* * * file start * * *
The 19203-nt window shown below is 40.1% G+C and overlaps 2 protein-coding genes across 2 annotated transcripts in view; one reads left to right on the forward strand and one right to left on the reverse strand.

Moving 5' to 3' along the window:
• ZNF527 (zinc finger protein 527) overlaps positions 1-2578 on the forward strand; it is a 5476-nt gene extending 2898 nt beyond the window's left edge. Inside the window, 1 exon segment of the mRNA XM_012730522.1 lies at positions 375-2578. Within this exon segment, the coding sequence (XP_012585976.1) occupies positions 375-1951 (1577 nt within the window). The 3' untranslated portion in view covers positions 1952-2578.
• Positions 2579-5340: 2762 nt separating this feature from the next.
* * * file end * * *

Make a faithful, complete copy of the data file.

The 19203-nt window shown below is 40.1% G+C and overlaps 2 protein-coding genes across 2 annotated transcripts in view; one reads left to right on the forward strand and one right to left on the reverse strand.

Moving 5' to 3' along the window:
• ZNF527 (zinc finger protein 527) overlaps positions 1-2578 on the forward strand; it is a 5476-nt gene extending 2898 nt beyond the window's left edge. Inside the window, 1 exon segment of the mRNA XM_012730522.1 lies at positions 375-2578. Within this exon segment, the coding sequence (XP_012585976.1) occupies positions 375-1951 (1577 nt within the window). The 3' untranslated portion in view covers positions 1952-2578.
• Positions 2579-5340: 2762 nt separating this feature from the next.